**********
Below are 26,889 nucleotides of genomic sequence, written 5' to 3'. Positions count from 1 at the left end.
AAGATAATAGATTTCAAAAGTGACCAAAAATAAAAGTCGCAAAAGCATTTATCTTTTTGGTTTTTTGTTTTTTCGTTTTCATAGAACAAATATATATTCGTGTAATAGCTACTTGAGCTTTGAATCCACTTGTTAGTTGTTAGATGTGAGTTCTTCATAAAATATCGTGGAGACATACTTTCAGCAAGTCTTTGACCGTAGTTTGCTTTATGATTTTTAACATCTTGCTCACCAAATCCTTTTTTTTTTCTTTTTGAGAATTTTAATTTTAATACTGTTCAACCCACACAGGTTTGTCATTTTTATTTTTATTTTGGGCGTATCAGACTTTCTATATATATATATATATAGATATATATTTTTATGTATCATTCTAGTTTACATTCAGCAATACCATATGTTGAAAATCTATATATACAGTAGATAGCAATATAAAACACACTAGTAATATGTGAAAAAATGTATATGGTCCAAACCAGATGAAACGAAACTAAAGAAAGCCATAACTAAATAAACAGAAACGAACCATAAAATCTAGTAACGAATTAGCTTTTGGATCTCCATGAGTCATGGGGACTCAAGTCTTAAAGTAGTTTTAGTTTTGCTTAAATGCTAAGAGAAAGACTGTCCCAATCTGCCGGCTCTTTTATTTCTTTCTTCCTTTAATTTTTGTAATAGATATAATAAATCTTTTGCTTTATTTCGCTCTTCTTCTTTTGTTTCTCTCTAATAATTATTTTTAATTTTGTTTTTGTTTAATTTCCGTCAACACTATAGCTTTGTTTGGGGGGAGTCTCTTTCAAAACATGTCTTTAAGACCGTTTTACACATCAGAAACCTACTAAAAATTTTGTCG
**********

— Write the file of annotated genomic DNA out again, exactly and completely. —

Below are 26,889 nucleotides of genomic sequence, written 5' to 3'. Positions count from 1 at the left end.
AAGATAATAGATTTCAAAAGTGACCAAAAATAAAAGTCGCAAAAGCATTTATCTTTTTGGTTTTTTGTTTTTTCGTTTTCATAGAACAAATATATATTCGTGTAATAGCTACTTGAGCTTTGAATCCACTTGTTAGTTGTTAGATGTGAGTTCTTCATAAAATATCGTGGAGACATACTTTCAGCAAGTCTTTGACCGTAGTTTGCTTTATGATTTTTAACATCTTGCTCACCAAATCCTTTTTTTTTTCTTTTTGAGAATTTTAATTTTAATACTGTTCAACCCACACAGGTTTGTCATTTTTATTTTTATTTTGGGCGTATCAGACTTTCTATATATATATATATATAGATATATATTTTTATGTATCATTCTAGTTTACATTCAGCAATACCATATGTTGAAAATCTATATATACAGTAGATAGCAATATAAAACACACTAGTAATATGTGAAAAAATGTATATGGTCCAAACCAGATGAAACGAAACTAAAGAAAGCCATAACTAAATAAACAGAAACGAACCATAAAATCTAGTAACGAATTAGCTTTTGGATCTCCATGAGTCATGGGGACTCAAGTCTTAAAGTAGTTTTAGTTTTGCTTAAATGCTAAGAGAAAGACTGTCCCAATCTGCCGGCTCTTTTATTTCTTTCTTCCTTTAATTTTTGTAATAGATATAATAAATCTTTTGCTTTATTTCGCTCTTCTTCTTTTGTTTCTCTCTAATAATTATTTTTAATTTTGTTTTTGTTTAATTTCCGTCAACACTATAGCTTTGTTTGGGGGGAGTCTCTTTCAAAACATGTCTTTAAGACCGTTTTACACATCAGAAACCTACTAAAAATTTTGTCG